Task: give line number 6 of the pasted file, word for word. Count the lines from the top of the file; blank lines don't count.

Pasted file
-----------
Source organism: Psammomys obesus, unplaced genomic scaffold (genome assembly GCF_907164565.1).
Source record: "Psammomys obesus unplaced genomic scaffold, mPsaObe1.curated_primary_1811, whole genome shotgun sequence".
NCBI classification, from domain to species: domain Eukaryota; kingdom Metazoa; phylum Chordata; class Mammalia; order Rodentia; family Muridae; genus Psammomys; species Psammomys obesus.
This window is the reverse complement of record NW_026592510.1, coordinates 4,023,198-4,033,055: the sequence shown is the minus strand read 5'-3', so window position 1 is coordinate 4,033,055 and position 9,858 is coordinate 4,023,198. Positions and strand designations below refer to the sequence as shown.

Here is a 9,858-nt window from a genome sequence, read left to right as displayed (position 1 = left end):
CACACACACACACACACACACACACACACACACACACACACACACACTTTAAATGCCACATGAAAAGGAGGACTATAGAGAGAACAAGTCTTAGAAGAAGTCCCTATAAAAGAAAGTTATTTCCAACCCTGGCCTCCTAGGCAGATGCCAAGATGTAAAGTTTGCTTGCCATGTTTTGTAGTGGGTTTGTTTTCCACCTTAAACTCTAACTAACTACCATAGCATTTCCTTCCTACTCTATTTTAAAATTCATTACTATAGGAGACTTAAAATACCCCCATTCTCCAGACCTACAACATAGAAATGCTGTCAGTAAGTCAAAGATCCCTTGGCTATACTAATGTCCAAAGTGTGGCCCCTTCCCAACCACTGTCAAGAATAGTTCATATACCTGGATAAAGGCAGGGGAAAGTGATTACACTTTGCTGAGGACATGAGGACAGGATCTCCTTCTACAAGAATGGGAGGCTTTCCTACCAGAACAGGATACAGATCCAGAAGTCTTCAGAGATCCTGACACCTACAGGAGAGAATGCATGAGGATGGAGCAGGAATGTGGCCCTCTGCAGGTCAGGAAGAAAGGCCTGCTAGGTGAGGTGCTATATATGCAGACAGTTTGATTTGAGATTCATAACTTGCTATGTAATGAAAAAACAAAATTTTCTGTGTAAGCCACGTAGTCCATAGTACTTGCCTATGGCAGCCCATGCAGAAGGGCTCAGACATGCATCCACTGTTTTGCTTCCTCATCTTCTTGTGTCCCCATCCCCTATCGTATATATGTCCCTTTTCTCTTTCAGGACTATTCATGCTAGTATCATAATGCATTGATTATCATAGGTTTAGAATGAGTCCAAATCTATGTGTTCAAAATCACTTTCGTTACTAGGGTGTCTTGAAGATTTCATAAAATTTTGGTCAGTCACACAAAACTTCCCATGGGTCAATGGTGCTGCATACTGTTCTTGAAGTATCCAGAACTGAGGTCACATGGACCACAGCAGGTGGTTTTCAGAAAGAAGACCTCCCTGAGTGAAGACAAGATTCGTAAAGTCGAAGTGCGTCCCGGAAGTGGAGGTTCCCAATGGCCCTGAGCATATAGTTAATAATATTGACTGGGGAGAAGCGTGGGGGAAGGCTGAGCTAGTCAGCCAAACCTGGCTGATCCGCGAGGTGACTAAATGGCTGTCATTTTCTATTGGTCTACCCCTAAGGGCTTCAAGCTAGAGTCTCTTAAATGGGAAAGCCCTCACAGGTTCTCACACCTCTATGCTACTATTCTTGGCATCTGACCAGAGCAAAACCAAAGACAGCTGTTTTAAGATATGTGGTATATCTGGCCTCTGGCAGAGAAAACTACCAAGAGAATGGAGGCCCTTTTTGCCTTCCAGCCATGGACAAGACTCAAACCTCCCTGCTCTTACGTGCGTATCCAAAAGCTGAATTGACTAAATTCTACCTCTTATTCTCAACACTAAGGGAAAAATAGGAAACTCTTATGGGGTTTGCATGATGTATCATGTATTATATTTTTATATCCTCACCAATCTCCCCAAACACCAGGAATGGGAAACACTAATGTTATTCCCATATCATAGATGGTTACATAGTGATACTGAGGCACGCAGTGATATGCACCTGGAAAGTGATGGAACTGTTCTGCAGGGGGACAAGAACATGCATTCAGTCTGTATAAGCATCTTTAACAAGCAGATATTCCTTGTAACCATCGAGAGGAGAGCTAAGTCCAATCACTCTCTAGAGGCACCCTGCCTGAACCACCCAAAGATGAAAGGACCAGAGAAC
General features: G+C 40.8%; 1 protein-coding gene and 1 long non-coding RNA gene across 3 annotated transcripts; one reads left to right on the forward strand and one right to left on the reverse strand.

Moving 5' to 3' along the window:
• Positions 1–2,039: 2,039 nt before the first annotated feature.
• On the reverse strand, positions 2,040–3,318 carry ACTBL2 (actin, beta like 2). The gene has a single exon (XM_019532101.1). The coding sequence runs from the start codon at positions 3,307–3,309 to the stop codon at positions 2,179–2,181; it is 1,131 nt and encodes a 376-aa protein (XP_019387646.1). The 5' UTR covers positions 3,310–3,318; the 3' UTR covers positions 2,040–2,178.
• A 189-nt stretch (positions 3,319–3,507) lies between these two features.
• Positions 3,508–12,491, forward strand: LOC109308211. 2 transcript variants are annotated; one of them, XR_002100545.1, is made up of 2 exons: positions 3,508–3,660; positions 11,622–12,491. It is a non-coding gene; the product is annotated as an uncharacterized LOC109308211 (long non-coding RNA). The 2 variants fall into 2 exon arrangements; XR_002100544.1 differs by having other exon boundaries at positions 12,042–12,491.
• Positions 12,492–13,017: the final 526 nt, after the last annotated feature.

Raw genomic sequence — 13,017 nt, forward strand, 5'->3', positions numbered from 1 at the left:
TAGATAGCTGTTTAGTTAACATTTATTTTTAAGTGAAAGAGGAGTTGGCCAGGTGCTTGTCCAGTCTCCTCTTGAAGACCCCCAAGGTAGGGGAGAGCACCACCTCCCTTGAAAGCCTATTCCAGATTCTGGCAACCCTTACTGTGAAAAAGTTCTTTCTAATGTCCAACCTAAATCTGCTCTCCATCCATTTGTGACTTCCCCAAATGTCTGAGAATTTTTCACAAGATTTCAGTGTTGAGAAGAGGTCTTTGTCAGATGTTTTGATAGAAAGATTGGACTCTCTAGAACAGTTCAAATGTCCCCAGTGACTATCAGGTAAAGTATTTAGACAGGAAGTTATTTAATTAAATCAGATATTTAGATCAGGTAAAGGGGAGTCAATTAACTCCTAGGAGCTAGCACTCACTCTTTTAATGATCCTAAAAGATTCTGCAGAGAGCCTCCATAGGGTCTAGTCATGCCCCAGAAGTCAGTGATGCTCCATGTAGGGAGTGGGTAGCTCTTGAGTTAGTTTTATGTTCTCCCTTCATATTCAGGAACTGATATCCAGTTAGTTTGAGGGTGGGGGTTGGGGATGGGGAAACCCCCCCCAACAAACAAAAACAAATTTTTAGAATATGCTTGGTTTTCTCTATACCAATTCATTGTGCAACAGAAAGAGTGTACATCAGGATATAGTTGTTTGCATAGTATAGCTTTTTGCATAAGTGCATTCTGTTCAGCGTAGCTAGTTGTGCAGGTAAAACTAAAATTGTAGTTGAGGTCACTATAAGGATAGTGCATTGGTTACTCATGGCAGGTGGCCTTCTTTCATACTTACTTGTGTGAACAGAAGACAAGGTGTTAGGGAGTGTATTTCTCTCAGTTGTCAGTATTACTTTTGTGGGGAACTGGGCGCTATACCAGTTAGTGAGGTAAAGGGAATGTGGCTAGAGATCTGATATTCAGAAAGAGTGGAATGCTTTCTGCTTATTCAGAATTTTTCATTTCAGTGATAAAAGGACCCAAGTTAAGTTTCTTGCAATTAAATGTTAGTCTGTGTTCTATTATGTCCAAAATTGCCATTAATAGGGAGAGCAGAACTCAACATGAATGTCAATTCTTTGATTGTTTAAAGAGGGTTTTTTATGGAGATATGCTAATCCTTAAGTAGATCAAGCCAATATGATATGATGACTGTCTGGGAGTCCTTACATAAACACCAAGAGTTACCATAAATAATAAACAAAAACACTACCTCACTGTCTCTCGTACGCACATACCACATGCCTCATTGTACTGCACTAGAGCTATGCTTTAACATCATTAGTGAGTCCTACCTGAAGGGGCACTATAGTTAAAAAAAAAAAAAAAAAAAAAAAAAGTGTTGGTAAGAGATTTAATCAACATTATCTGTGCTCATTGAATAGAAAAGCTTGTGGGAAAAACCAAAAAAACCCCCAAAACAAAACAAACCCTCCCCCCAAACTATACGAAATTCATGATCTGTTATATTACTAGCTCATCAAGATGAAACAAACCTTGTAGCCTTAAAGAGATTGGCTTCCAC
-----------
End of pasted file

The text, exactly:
CACACACACACACACACACACACACACACACACACACACACACACACTTTAAATGCCACATGAAAAGGAGGACTATAGAGAGAACAAGTCTTAGAAGAAGTCCCTATAAAAGAAAGTTATTTCCAACCCTGGCCTCCTAGGCAGATGCCAAGATGTAAAGTTTGCTTGCCATGTTTTGTAGTGGGTTTGTTTTCCACCTTAAACTCTAACTAACTACCATAGCATTTCCTTCCTACTCTATTTTAAAATTCATTACTATAGGAGACTTAAAATACCCCCATTCTCCAGACCTACAACATAGAAATGCTGTCAGTAAGTCAAAGATCCCTTGGCTATACTAATGTCCAAAGTGTGGCCCCTTCCCAACCACTGTCAAGAATAGTTCATATACCTGGATAAAGGCAGGGGAAAGTGATTACACTTTGCTGAGGACATGAGGACAGGATCTCCTTCTACAAGAATGGGAGGCTTTCCTACCAGAACAGGATACAGATCCAGAAGTCTTCAGAGATCCTGACACCTACAGGAGAGAATGCATGAGGATGGAGCAGGAATGTGGCCCTCTGCAGGTCAGGAAGAAAGGCCTGCTAGGTGAGGTGCTATATATGCAGACAGTTTGATTTGAGATTCATAACTTGCTATGTAATGAAAAAACAAAATTTTCTGTGTAAGCCACGTAGTCCATAGTACTTGCCTATGGCAGCCCATGCAGAAGGGCTCAGACATGCATCCACTGTTTTGCTTCCTCATCTTCTTGTGTCCCCATCCCCTATCGTATATATGTCCCTTTTCTCTTTCAGGACTATTCATGCTAGTATCATAATGCATTGATTATCATAGGTTTAGAATGAGTCCAAATCTATGTGTTCAAAATCACTTTCGTTACTAGGGTGTCTTGAAGATTTCATAAAATTTTGGTCAGTCACACAAAACTTCCCATGGGTCAATGGTGCTGCATACTGTTCTTGAAGTATCCAGAACTGAGGTCACATGGACCACAGCAGGTGGTTTTCAGAAAGAAGACCTCCCTGAGTGAAGACAAGATTCGTAAAGTCGAAGTGCGTCCCGGAAGTGGAGGTTCCCAATGGCCCTGAGCATATAGTTAATAATATTGACTGGGGAGAAGCGTGGGGGAAGGCTGAGCTAGTCAGCCAAACCTGGCTGATCCGCGAGGTGACTAAATGGCTGTCATTTTCTATTGGTCTACCCCTAAGGGCTTCAAGCTAGAGTCTCTTAAATGGGAAAGCCCTCACAGGTTCTCACACCTCTATGCTACTATTCTTGGCATCTGACCAGAGCAAAACCAAAGACAGCTGTTTTAAGATATGTGGTATATCTGGCCTCTGGCAGAGAAAACTACCAAGAGAATGGAGGCCCTTTTTGCCTTCCAGCCATGGACAAGACTCAAACCTCCCTGCTCTTACGTGCGTATCCAAAAGCTGAATTGACTAAATTCTACCTCTTATTCTCAACACTAAGGGAAAAATAGGAAACTCTTATGGGGTTTGCATGATGTATCATGTATTATATTTTTATATCCTCACCAATCTCCCCAAACACCAGGAATGGGAAACACTAATGTTATTCCCATATCATAGATGGTTACATAGTGATACTGAGGCACGCAGTGATATGCACCTGGAAAGTGATGGAACTGTTCTGCAGGGGGACAAGAACATGCATTCAGTCTGTATAAGCATCTTTAACAAGCAGATATTCCTTGTAACCATCGAGAGGAGAGCTAAGTCCAATCACTCTCTAGAGGCACCCTGCCTGAACCACCCAAAGATGAAAGGACCAGAGAAC